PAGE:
1-2.1. Powers of the Elections Commission

    The Elections Commission is authorized to:

    1. Administer and conduct the organization, coordination and operation of all Student Government elections and referenda.
    2. Administratively enforce and prosecute violations of regulations, procedures and rules governing elections and referenda.
    3. Promulgate and amend the Elections Codes to administer the powers and authority vested by this chapter and the Student Government Constitution. Amendments to the Elections Codes shall be transmitted in writing to the Senate and shall become effective ten (10) days after their receipt, unless the Senate shall have rejected or tabled the proposed amendment by Category C action within such time. Further, the Elections Commission may recommend amendments to the Student Government Constitution or remaining portions of the Statutes that relate to elections procedures.
    4. Propose an Election Calendar to be submitted to the Senate by the second to last Senate meeting of the semester prior to the semester in which the election is to be held. The Election Calendar shall outline the dates, times and polling places for the election. Said information and application procedures for candidacy shall be publicized by the Elections Commission immediately upon approval of the Election Calendar by the Senate. The Elections Commission shall have the authority to amend the Election Calendar by a vote of three-fourths (3/4) of the filled positions of the Elections Commission, should it be deemed necessary by the Chair of the Elections Commission, after consultation with the Advisor(s) of Student Government. Such amendments shall be transmitted in writing to the Senate. The Senate shall have the authority to reject or table the amendment to the Election Calendar up to ten (10) days after official receipt of Category C legislation.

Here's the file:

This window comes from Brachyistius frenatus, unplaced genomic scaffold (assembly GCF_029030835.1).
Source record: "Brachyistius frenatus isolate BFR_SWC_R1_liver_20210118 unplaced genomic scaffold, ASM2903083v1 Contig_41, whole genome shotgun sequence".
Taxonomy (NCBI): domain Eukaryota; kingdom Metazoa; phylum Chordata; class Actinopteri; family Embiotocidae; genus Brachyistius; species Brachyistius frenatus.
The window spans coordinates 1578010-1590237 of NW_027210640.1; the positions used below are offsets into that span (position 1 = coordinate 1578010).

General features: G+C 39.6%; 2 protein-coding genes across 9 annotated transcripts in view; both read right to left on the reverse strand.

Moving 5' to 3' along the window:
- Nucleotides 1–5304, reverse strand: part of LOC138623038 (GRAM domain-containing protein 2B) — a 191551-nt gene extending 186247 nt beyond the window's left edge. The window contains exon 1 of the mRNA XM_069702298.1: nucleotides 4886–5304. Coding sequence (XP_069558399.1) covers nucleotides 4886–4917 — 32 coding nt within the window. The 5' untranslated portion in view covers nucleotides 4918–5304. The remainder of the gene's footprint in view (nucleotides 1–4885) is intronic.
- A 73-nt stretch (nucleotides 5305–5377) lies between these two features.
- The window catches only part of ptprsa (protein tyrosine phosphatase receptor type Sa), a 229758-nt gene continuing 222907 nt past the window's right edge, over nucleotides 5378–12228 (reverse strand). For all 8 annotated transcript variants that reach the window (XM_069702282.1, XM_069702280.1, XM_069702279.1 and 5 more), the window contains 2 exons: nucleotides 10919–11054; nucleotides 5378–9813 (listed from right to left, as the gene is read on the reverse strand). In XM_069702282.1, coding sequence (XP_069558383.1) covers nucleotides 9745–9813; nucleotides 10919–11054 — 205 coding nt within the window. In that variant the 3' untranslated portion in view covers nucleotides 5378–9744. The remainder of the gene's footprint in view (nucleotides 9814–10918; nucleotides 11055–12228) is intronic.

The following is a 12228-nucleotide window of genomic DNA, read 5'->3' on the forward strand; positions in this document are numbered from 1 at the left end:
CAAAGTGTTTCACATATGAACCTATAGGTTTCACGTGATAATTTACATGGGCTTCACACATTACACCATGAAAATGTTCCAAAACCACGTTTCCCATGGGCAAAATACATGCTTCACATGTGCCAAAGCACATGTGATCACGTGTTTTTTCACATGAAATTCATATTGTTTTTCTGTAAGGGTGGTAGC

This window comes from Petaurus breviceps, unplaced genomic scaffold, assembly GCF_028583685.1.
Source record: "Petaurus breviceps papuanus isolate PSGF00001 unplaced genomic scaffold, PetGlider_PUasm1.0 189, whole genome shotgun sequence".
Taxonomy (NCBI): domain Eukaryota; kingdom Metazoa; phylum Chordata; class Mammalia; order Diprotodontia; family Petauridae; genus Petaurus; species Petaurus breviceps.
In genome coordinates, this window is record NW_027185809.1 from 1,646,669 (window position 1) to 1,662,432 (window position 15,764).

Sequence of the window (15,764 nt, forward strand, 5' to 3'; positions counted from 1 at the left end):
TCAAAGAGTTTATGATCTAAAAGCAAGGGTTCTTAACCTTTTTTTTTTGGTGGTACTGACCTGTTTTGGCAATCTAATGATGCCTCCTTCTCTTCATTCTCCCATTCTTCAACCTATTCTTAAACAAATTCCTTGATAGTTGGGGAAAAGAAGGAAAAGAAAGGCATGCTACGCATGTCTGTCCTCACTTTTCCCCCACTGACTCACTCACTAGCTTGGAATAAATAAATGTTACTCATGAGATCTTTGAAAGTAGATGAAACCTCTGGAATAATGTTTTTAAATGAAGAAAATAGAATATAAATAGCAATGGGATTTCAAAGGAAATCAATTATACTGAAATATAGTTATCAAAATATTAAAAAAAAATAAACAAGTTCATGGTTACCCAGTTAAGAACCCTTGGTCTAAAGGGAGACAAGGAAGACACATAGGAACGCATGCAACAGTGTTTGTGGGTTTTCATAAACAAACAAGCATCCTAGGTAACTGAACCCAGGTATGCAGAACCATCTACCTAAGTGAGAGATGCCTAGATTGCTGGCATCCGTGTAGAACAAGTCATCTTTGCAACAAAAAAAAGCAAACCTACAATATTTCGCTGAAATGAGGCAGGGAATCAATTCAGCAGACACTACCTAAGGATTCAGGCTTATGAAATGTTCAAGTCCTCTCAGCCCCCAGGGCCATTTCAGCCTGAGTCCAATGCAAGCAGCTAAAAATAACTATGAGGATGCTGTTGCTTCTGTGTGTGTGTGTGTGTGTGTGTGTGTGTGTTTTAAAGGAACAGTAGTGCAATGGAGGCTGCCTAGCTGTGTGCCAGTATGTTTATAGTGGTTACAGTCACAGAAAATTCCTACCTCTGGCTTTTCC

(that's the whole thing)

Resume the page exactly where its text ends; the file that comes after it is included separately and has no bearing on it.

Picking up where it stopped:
5. Make expenditures on the Elections Commission Account.
    6. Use affidavit statements submitted by Elections Commissioners as sufficient evidence to hold trial.
    7. Remove and replace the Vice Chair of the Elections Commission by a vote of three-fourths (3/4) of the filled positions of the Elections Commission. The Chair of the Elections Commission is not permitted to vote in the removal and replacement of the Vice Chair of the Elections Commission and must notify the Elections Commission as well as the President of Student Government and the Advisor(s) of Student Government one (1) calendar week before a formal vote is to take place. Any removal or replacement of the Vice Chair of the Elections Commission must be transmitted in writing to the President of Student Government, the Advisor(s) of Student Government, and the Supreme Court within one (1) business day of said action by the Chair of the Elections Commission and must include the evidence and/or reasons found most persuasive by the Elections Commission. Any removal or replacement of the Vice Chair of the Elections Commission shall not constitute impeachment from the Elections Commission. If the Vice Chair of the Elections Commission is unable to or does not attend the meeting in which the formal vote is to take place, the Chair of the Elections Commission must notify the Vice Chair in writing within twenty-four (24) hours of the results of said vote. The vote of the Elections Commission is final and may not be appealed.